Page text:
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Are Alternative Investments Right For Your Portfolio?

Are Alternative Investments Right For Your Portfolio?

In recent years it would be difficult to read any financial newspaper or website without seeing headlines about “alternative investments”. This term is rarely defined by media accounts but seems to encompass hedge funds, private equity, infrastructure investments, as well as real estate.

While a common definition of alternative investments continues to prove elusive it’s probably fair to say that alternative investments tend to be less regulated, less liquid, and less transparent than most stock and bond funds available to individual investors.

Private equity? Hedge funds? Sounds risky…

While these can be risky options the reality is they encompass a variety of investment strategies and risk tolerance levels.

There are private equity firms engaged in buying and turning around relatively conservative businesses, such as manufacturing consumer staples or operating refineries. Others take extraordinary risks in their pursuit of returns, like the venture capital firms in Silicon Valley.

The same holds true in the world of hedge funds; some operate balanced strategies that seek to preserve capital and earn a modest return above inflation, while others make leveraged bets on speculative stocks or in commodities markets.

Infrastructure and real estate tends to be a much less glamorous part of the alternative investment landscape, as investing in large projects like toll-roads and office buildings tends to generate slow but steady returns over years or even decades.

What are the benefits of these alternative strategies for investors?

There are a variety of potential benefits, but those most frequently cited include additional diversification, returns that aren’t necessarily connected to the health of the overall stock or bond market, and outsized returns that come from risking capital over large periods of time.

In truth there are almost countless alternative investment strategies being applied in the marketplace today, and simply conducting research and due-diligence on all of them to determine their risk and reward characteristics has become a new line of business for many full-time research professionals. 

How can I evaluate whether these make sense for me?

The recent rise of alternative investments in mutual funds available to the public has fueled interest in this area of the market previously only available to large institutional investors or high net worth individuals. Unfortunately this newfound ease of access doesn’t make these investments any less risky.

Consider a short checklist for including or excluding alternative investments as part of your portfolio:

  • Am I investing for a long time horizon?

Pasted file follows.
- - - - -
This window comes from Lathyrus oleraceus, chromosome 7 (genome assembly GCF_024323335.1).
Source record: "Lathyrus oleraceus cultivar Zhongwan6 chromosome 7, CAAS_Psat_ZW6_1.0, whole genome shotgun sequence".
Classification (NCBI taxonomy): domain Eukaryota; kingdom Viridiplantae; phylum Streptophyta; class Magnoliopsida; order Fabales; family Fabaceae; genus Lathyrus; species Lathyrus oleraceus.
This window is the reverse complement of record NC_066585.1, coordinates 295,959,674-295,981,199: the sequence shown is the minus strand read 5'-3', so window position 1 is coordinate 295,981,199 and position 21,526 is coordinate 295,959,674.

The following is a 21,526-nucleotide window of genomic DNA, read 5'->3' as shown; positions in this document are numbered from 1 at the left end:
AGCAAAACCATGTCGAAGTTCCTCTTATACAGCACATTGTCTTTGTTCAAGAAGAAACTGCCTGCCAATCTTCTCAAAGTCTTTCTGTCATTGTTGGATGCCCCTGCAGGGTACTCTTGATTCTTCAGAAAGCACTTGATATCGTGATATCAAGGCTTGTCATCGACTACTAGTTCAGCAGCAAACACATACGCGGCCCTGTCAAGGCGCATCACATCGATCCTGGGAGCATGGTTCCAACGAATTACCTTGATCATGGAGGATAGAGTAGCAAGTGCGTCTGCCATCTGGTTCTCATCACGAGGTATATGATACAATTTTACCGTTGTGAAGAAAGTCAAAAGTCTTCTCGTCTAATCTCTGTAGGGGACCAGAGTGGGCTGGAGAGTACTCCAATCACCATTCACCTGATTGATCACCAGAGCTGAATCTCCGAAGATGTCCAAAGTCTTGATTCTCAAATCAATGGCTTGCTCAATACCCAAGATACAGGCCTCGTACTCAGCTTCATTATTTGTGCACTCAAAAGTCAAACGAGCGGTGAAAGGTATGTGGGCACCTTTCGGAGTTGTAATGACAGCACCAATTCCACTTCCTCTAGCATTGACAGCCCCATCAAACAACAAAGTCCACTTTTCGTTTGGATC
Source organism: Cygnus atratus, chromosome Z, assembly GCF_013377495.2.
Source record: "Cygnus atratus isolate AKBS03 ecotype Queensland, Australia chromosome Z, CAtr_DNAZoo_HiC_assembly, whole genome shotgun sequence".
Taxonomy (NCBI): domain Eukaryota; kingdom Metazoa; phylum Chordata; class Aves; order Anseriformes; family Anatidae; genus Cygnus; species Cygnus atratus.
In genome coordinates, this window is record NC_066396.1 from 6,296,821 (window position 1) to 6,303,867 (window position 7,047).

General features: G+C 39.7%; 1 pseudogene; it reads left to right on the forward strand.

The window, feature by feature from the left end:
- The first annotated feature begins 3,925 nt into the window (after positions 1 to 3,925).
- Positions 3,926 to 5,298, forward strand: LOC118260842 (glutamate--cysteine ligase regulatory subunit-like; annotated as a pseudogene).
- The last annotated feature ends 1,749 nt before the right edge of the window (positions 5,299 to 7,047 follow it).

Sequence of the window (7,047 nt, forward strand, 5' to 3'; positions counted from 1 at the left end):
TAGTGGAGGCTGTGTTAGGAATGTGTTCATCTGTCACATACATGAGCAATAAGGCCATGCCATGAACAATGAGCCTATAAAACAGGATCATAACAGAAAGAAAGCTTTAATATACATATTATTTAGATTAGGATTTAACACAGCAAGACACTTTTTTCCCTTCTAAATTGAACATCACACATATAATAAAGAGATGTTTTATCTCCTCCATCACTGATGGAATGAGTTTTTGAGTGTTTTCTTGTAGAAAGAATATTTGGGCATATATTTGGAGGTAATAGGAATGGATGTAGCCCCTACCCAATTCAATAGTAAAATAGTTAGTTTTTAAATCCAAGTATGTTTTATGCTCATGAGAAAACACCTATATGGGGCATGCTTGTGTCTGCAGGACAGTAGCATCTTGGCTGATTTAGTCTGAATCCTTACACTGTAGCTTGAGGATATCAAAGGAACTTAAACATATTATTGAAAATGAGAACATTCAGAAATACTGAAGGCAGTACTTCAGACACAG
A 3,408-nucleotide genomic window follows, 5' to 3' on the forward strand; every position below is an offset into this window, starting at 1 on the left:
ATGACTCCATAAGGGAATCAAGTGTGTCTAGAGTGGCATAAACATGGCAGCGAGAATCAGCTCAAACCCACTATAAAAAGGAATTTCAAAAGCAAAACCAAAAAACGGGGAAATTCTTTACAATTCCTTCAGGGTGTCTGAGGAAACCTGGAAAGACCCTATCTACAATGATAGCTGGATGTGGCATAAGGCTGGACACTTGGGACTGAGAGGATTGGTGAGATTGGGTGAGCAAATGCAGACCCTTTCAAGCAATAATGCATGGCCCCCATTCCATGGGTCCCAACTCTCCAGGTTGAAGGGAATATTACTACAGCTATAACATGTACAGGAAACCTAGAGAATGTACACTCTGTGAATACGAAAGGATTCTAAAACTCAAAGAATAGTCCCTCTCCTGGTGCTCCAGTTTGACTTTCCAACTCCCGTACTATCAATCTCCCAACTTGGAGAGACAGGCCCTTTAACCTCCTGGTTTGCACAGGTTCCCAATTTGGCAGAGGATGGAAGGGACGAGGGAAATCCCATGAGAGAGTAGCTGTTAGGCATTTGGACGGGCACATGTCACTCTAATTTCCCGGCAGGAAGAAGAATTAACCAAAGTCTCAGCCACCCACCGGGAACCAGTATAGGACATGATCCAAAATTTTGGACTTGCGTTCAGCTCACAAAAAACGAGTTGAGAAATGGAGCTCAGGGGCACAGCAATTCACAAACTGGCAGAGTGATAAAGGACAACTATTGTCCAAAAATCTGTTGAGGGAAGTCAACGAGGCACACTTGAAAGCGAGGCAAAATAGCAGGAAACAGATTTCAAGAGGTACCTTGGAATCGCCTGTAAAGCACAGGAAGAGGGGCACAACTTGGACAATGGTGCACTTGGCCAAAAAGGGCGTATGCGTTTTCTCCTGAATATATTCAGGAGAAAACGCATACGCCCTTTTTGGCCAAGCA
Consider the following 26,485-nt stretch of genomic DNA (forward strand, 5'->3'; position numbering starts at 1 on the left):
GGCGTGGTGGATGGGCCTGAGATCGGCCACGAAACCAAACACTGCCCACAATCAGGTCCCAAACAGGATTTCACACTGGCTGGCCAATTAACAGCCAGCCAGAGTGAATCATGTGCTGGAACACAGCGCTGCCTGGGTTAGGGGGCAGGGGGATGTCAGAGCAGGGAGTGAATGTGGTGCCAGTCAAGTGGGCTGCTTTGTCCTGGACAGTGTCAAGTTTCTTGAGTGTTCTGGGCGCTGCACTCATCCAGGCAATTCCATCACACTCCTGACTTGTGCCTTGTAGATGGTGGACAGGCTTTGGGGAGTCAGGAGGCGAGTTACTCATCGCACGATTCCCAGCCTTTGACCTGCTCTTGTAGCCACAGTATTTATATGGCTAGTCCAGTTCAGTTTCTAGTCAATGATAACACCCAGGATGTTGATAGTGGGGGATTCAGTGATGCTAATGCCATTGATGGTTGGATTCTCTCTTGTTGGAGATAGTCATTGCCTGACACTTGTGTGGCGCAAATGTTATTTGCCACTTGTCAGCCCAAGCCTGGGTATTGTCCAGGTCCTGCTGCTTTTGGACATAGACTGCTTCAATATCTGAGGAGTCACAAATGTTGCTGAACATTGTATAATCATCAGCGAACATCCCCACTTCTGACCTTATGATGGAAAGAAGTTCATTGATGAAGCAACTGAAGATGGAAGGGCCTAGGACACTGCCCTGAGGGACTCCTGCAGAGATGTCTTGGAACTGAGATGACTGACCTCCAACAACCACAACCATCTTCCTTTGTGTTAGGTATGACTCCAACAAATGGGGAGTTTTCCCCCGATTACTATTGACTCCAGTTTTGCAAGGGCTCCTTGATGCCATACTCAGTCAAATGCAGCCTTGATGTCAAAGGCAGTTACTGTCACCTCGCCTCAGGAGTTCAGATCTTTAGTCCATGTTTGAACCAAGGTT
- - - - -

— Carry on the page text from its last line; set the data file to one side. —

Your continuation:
• Does my portfolio need additional diversification beyond typical stock and bond asset classes?
  • Is there a chance I will need to access this money in the near term?
  • Is my risk tolerance sufficient for these opaque and lightly regulated investments?
  • Do I have a trusted professional helping me find the right investment options?

While there is no hard and fast rule as to how many of the above need to be a “yes” for alternative investments to fit your circumstance it is certainly fair to say these are not for the DIY investor. While hedge fund returns and private equity corporate buyouts often make headlines, the same is true for the frauds and spectacular crashes in this growing corner of the market. Before making a decision about alternative investments talk to your financial planner about what investing strategies can help you meet your goals for your financial journey while still prudently managing the investment risks along the way.

*This content is developed from sources believed to be providing accurate information. The information provided is not written or intended as tax or legal advice and may not be relied on for purposes of avoiding any Federal tax penalties. Individuals are encouraged to seek advice from their own tax or legal counsel. Individuals involved in the estate planning process should work with an estate planning team, including their own personal legal or tax counsel. Neither the information presented nor any opinion expressed constitutes a representation by us of a specific investment or the purchase or sale of any securities. Asset allocation and diversification do not ensure a profit or protect against loss in declining markets. This material was developed and produced by Advisor Websites to provide information on a topic that may be of interest. Copyright 2014-2015 Advisor Websites.

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